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The Vet Report: Herp First Aid Kit Checklist



It seems as though throughout my life I have lived in places where natural disasters are just a blink away.  Whether it was California with the earthquakes or the Florida Keys and the hurricanes, I always make it a point to be prepared. Preparation—generally in the form of emergency kits—can mean the difference between life and death.  

Bearded dragon nose rub

Douglas R. Mader

Minor wounds like this rostral trauma in this clown agama can be treated with supplies in your first aid kit.  For serious injuries, the herp should be taken to a veterinarian.

Emergency kits, whether they be for earthquakes, hurricanes, tornados, floods or fires, share a lot of commonalities.  The basics, of course, such as food and water, are mandatory. A close third is an adequately supplied first aid kit.
I recommend you keep an emergency first aid kit for your reptile pets, too. And what should be in a herp first aid kit? A lot will depend on the types of herps that you keep, but there are some fundamentals that all kits should contain. Following is my comprehensive list.

Emergency Contact Info/Emergency Records

  • Family veterinarian phone number
  • Emergency veterinary hospital phone number
  • Poison Control Hotline (800-426-4435)
  • Emergency contact number for a friend or family member
  • Animal records (husbandry and veterinary) for each pet.  These don’t need to be in the kit, but, should always be readily available, especially if you have to evacuate.

Basic First Aid Supplies

  • Gauze pads 
  • Sterile, non-stick gauze pads for bandaging
  • Sterile saline flush (sold at pharmacies)
  • Gauze rolls
  • Adhesive tape (cloth and waterproof)
  • Antiseptic wipes, soap or spray
  • Cotton balls and swabs
  • Hydrogen peroxide (check the date on the bottle; replace as necessary)
  • Rubbing alcohol
  • Disposable gloves
  • Electronic thermometer
  • Lubricating jelly
  • Scissors
  • Good tweezers or needlenose pliers (not old rusty ones!)
  • A pillowcase (for temporary confinement)
  • Electrolyte solution (e.g., Gatorade, Pedialyte)
  • Powdered calorie supplement (several commercial brands for reptiles are available)
  • Small, soft spatula (for opening mouths)
  • Nail clippers
  • Non-prescription antibiotic ointment (available at drug stores)
  • Small flashlight
  • Paper towels
  • Plastic eyedropper or syringes
  • Utility knife (such as a Swiss Army knife)
  • Several large paperclips or popsicle sticks (to be used as splints)
  • Styptic powder (clotting powder; available at pet and drug stores)
  • Sharpie pen

General Guidelines

  • Make it a habit to date everything that you put in the first aid kit.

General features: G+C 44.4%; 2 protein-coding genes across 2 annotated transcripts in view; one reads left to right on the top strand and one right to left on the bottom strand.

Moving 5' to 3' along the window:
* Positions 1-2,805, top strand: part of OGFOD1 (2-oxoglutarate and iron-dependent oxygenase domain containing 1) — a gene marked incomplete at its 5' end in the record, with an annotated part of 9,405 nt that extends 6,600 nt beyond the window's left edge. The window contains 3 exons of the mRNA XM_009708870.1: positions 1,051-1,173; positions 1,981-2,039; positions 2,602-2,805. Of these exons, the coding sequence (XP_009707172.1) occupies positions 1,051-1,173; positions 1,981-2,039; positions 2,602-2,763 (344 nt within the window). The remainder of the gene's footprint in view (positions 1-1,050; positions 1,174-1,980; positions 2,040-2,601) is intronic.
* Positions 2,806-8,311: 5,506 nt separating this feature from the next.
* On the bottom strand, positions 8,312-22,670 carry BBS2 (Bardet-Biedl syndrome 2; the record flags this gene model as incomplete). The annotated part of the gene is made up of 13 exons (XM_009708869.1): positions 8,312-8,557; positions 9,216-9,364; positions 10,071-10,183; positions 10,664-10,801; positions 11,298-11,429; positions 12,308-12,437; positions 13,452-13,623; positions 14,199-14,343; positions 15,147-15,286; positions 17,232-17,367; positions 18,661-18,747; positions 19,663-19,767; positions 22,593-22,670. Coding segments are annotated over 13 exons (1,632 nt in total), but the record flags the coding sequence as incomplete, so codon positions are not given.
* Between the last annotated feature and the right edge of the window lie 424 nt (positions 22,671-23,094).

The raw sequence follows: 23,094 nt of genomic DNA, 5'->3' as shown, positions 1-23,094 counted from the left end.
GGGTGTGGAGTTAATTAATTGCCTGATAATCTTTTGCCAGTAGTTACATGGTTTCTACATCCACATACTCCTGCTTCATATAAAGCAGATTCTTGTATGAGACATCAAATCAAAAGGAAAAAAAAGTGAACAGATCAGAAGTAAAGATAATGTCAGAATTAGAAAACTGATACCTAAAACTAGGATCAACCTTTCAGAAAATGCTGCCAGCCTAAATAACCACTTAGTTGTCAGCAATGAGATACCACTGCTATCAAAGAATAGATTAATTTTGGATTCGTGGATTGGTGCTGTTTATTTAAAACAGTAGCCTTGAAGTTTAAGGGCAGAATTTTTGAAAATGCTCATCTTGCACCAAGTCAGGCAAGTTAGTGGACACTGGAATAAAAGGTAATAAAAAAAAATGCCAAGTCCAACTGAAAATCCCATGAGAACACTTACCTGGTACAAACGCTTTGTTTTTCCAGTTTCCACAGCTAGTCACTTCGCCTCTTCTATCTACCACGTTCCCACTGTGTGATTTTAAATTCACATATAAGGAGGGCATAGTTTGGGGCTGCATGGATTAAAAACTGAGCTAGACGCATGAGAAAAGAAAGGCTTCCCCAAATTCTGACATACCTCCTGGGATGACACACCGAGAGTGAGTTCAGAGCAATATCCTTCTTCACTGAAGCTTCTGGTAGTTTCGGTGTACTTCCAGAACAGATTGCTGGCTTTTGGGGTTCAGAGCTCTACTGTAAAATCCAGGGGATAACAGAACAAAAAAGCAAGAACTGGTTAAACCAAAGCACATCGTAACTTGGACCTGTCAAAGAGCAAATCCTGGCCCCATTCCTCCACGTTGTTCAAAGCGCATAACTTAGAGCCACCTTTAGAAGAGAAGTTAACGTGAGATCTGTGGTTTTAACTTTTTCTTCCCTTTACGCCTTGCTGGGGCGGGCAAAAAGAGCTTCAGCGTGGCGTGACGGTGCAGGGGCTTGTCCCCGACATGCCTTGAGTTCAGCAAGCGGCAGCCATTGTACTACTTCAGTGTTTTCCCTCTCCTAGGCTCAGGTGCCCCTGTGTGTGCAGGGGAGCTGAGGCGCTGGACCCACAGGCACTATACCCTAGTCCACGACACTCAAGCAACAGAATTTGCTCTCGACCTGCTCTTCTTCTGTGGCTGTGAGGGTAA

• Check the kit at least twice per year and discard anything that is expired.
  • Keep the kit out of reach of children.
  • Don’t keep leftover or expired prescription medications in the kit.  
  • If your herp is on medication, make sure that you have at least a two-week backup supply in the kit.
  • Medications should not be used on any animals other than the ones for which they were prescribed.
  • Keep your kit somewhere handy and make sure that everybody in your house knows where it is.

 

Remember, first aid is intended to stabilize a sick or injured pet so that, if needed, it can be tended to by a medical professional. If you have an animal that is injured or severely ill, don’t waste time getting professional help.  Administer first aid to stabilize your pet, and simultaneously plan transportation to the doctor, find a transport container, and get on the road.  One of the biggest mistakes people make during a time of crisis is waiting too long. “Let’s just watch and see how it does,” could be the last words that pet hears.

In humans there is a distinction between first aid and cardio pulmonary resuscitation (CPR).  It is possible to have training in the former and not the latter. The fundamental principles of CPR follow the simple A-B-C rule:  A= Airway, B = Breathing and C = Circulation.   
For our herp friends, providing CPR may be a bit difficult as specialized equipment is generally necessary to properly perform it.  I do know of people who have administered mouth-to-mouth to their herps, but I do not recommend this, as it is extremely likely that you will transfer pathogens, such as Salmonella, from the animal to yourself if you put your mouth onto its mouth.  
Never put yourself in harm’s way trying to help an injured herp (e.g., an alligator that has been hit by a car). Instead, call emergency personnel such as the police or fire department if needed.

I’ll close with some wise words from the American Red Cross: The three basic principles of first aid are build a kit, make a plan and be informed.


Douglas R. MADER, MS, DVM, DABVP (C/F, R/A), DECZM (HERPETOLOGY), is a graduate of the University of California, Davis. He owns the Marathon Veterinary Hospital in the Conch Republic, and is a world-renowned lecturer, author and editor. He sits on the review boards of several scientific and veterinary journals.

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